Hi. Barb here. I thought about the title for this blog because with all the holiday hoopla, including shopping in my pajamas, making cookies and gathering with family, I realized I hadn’t blogged much about the Crime part in Maine Crime Writers lately,
I’ve killed a dozen or so people fictionally, and let me tell you, it is harder than you think. In a traditional mystery, you don’t just kill your victim, you need a pool of suspects, clues and red herrings, and a path for your sleuth to follow from A to B to C to solve the mystery in some fictionally sustainable amount of time. Sure, mystery readers will tolerate the occasional “gimme”—an intuitive leap by the sleuth or a coincidence—but for the most part, they want their fictional worlds to have underlying logic and believability.
There’s a reason real-life murders are “solved” (in the sense that a lead suspect is identified), either right away, or over many months. Just the opposite of what happens in a traditional mystery, where the immediate reveal is unsatisfying, but action that drags on too long can make for weak dramatic tension.
Planting clues in ways that allow the sleuth to logically find them, but doesn’t give the whole show away for the readers, while also “playing fair” is one of the many challenging parts of writing mysteries for me. During drafting and revisions, I often have to go back again and again to answer the questions, “But how could the sleuth know that?” and “What actually happened, in detail, in this scene, so the right clue is later discoverable?”
Which is why Ruth Rendell’s latest Wexford novel, The Vault is so astonishing to me.
Rendell published an earlier book, one of her standalone psychological novels, called A Sight for Sore Eyes in 1999. It’s a fully satisfying novel, in the sense that by the time readers finish the book, they know had happened and how it happened. But as the book ends, many of the characters have no idea what transpired or how certain events that affected their lives, in big ways and small, actually occurred.
As Rendell tells it (and I see no reason to doubt her) she was sitting in her study, thinking about what to write next, when her gaze fell on A Sight for Sore Eyes and she thought it was worthy of a sequel. But a different sort of a sequel. In the new book, the crimes in A Sight for Sore Eyes would be solved. So she brought in her series sleuth, Chief Inspector Reg Wexford, newly retired and struggling with the transition.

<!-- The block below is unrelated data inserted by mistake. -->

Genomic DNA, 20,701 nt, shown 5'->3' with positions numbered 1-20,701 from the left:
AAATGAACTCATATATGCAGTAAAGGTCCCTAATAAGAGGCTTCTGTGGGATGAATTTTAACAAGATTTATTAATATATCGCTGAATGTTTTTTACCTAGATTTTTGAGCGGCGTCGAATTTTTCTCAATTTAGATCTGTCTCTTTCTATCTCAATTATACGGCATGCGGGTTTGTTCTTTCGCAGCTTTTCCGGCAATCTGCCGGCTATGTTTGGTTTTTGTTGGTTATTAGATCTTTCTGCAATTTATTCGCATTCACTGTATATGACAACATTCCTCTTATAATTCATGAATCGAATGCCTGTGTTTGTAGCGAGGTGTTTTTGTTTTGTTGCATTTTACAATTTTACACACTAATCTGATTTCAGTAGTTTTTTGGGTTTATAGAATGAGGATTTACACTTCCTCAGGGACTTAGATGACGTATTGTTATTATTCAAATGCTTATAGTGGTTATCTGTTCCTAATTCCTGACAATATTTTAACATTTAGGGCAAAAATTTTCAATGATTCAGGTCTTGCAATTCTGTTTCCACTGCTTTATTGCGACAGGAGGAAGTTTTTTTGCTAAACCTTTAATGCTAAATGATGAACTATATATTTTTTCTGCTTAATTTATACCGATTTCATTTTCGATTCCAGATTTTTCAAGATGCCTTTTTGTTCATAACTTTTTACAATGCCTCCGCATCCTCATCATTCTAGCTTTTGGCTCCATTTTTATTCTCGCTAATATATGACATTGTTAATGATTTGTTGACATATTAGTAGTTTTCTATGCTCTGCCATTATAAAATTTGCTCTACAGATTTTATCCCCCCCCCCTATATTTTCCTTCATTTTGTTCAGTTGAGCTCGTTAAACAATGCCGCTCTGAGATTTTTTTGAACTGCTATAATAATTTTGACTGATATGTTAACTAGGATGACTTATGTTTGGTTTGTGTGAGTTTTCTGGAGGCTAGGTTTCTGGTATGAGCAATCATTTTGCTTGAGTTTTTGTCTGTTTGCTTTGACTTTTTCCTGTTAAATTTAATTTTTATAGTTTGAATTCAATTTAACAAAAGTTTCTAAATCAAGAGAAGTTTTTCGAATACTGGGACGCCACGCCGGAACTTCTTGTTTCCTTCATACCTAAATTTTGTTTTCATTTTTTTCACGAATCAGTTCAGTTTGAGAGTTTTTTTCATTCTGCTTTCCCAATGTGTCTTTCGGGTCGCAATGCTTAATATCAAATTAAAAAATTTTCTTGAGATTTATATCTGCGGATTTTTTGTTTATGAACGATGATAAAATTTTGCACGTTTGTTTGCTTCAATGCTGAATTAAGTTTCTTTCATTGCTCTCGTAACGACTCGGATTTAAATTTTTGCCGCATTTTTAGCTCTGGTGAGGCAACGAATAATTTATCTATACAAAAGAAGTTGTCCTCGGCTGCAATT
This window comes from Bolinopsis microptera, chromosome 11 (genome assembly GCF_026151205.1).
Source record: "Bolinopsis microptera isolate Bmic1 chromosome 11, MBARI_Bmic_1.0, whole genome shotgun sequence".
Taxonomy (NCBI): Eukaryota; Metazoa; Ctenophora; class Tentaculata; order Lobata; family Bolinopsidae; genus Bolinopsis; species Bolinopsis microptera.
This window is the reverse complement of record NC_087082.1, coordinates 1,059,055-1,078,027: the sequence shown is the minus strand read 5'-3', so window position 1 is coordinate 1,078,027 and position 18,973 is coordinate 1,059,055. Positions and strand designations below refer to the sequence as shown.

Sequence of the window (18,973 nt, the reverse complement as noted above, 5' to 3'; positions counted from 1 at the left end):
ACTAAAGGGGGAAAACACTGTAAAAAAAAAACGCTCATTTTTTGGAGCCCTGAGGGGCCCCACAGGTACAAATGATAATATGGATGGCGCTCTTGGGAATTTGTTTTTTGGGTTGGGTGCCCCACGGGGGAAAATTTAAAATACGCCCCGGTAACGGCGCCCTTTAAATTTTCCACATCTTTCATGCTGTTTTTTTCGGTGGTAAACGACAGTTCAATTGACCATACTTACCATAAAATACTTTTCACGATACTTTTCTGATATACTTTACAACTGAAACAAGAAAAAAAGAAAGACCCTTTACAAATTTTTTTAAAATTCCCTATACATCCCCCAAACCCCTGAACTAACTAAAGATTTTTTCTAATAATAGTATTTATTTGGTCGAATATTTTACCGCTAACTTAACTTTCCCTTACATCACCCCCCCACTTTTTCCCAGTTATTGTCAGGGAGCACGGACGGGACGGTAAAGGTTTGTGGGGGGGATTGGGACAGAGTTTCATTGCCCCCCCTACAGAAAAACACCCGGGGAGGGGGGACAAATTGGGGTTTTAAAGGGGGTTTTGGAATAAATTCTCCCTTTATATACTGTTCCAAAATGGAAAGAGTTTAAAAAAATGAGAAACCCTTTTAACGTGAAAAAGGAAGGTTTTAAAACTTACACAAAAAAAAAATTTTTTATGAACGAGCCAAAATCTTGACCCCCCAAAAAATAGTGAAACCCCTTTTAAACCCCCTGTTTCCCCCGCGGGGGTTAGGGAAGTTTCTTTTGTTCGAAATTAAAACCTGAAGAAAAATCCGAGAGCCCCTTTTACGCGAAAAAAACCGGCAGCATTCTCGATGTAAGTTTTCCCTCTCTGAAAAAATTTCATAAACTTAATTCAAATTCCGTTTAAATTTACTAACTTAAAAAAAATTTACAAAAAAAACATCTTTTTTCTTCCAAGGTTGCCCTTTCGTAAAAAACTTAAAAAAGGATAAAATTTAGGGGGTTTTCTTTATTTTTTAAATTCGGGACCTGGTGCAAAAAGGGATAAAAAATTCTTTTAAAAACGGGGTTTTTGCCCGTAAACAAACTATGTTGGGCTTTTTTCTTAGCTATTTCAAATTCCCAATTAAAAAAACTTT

The Vault is a traditional mystery, in the sense that Wexford pursues the answer to the question, “Who killed…?” But this is the part that absolutely kills me. Rendell didn’t know she was writing a sequel when she published A Sight for Sore Eyes. Therefore, she didn’t have the need to bury those “discoverable clues.” And since the prequel was already long-published, Rendell couldn’t go back during revision and hide them. The mind boggles.
One of the clever things Rendell does is add a new body and mystery to the mix, which does allow for some new clues, and also, kinda brilliantly, allows those who’ve read A Sight for Sore Eyes and know what happened in that story, to keep guessing about this new mystery. But still.
Though the Amazon civilian reviews are mostly very positive, there are those who take Rendell to task for some consistency and continuity errors. I do think there are a few, but I also think, in most cases, there is something more subtle going on here. If we’ve read the prequel, we know “what really happened.” But in the later book, Wexford occasionally reconstructs some of the details incorrectly. If we hadn’t read the earlier book, we wouldn’t know that, and we’d accept his interpretation of the evidence because it does lead him to the correct conclusion. Maybe that’s going on all the time in all mystery novels, and we just don’t have the “facts” at our disposal to see it? Meta.
Reading The Vault, I couldn’t help but feel that it was a tour de force by an eighty-one year old author, with nothing left to prove, seeking to challenge herself. Kind of like her good friend and fellow member of the House of Lords, P.D. James, who at ninety-one has decided to tell us what happened to the characters in Pride and Prejudice with Death Comes to Pemberley.
In any event, I treasure my autographed copy of The Vault. When I met Rendell at a signing this fall, I gave her a copy of my book and told her what an inspiration she has been to me. She couldn’t have seemed more delighted.